In England schooling is compulsory for children of 5 to 16 years of age. Any child may attend, without paying fees, a school provided by the public authority, and the great majority attend such schools. Yet, a limited number of schoolchildren attend fee-paying schools called "public", though they are in fact private schools.
Primary Schools. (A Primary school - начальная школа). At five years old, the age at which education becomes compulsory, children go to infant schools until they arc seven and then on to junior schools until the age of 11. Over 80% of all primary schools are mixed.
Some junior schools carry out. a policy of streaming. Pupils are streamed, according to their abilities to learn, into А, В, С and D streams - the brightest children go to the A stream and the least gifted to the D stream.
There are some types of secondary schools in England. They are: grammar schools, modern schools and comprehensive schools.
Secondary Schools. At the age of 11 when children leave junior school to start the second stage of their education they go to assessment centers or for interviews at local secondary schools. This system has replaced the old selective examination (it was called "Eleven Plus Examination") which was much criticized by teachers and parents. Nowadays most of the secondary schools in Great Britain have gone over to be comprehensive system. Almost 50% of all secondary schools are single sex.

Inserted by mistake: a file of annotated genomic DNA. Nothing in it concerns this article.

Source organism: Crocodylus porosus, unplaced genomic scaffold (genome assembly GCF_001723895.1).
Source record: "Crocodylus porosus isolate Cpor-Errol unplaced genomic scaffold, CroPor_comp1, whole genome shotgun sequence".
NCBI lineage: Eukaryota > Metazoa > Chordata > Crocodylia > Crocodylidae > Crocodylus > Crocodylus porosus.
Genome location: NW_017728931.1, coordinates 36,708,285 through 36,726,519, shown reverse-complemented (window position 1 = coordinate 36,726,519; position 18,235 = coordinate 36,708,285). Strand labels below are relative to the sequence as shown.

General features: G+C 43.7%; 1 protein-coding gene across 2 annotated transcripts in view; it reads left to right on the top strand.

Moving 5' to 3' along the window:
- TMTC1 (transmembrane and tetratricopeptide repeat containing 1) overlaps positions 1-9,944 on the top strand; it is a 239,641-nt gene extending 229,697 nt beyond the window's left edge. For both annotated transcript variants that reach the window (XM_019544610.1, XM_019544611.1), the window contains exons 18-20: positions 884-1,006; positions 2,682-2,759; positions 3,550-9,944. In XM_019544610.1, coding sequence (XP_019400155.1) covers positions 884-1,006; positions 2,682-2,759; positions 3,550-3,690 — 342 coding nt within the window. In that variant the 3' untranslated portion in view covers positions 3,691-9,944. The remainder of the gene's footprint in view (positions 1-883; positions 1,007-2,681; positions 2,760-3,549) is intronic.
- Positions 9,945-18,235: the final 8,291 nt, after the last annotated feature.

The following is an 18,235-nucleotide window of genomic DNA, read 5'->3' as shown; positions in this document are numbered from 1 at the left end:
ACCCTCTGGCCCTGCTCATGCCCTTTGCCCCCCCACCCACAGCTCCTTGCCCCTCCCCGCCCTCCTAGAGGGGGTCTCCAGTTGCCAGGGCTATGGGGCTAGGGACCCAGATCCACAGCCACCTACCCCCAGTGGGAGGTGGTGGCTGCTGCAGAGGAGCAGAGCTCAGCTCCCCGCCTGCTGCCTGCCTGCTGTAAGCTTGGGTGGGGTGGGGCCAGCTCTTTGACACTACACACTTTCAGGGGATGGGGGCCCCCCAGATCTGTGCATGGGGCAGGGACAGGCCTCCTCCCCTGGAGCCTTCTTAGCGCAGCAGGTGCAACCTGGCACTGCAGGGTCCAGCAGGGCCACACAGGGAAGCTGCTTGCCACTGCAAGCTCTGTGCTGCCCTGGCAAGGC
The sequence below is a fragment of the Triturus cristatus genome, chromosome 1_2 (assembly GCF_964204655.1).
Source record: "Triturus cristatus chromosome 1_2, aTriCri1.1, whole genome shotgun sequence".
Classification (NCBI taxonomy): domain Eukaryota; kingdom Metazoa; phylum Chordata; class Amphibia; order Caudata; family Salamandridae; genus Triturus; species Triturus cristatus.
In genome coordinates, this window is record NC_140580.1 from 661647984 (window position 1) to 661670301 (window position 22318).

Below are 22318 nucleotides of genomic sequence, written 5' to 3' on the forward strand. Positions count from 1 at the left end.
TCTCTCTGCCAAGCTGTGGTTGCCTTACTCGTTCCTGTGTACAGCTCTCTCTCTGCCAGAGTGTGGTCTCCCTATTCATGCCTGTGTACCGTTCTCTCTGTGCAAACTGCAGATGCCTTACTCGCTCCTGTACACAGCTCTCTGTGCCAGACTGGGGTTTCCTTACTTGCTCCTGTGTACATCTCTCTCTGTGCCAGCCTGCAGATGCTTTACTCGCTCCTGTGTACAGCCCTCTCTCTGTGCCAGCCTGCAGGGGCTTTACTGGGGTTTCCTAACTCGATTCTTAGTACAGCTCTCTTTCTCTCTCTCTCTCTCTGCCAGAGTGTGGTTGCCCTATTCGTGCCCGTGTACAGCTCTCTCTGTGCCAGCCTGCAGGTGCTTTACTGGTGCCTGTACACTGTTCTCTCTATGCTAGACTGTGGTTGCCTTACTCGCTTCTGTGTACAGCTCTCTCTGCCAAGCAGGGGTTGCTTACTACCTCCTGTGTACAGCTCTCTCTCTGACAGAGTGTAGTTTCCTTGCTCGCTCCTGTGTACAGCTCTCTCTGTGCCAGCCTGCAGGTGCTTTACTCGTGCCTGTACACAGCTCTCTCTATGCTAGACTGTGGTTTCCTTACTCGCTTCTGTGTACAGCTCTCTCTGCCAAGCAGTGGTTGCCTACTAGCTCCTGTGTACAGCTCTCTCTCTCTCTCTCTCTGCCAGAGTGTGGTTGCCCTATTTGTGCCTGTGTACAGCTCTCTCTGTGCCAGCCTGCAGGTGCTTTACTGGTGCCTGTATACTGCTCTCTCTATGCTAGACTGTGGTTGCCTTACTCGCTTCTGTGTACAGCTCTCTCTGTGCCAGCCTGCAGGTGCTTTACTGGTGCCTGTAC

The Comprehensive Schools take all children over eleven regardless of their supposed intelligence. In these schools children are not separated according to ability. On graduating, the students can enter universities, colleges, polytechnics or other higher educational establishments.
The organization of state schooling is not centralized as in most European countries. Firstly, there is no prescribed curriculum. Secondly, the types of school available and the age ranges vary in different parts of the country. State schooling in the United Kingdom is financed partly by the government and partly by local rates.
Pupils going on to higher education or professional training usually take "A" level examinations in two or three subjects. Universities accept students mainly on the basis of their "A" level results.
There are forty-seven universities in Britain and thirty former polytechnics, plus 350 colleges and institutes of higher education.
The most famous universities are Oxford and Cambridge, called "Oxbridge".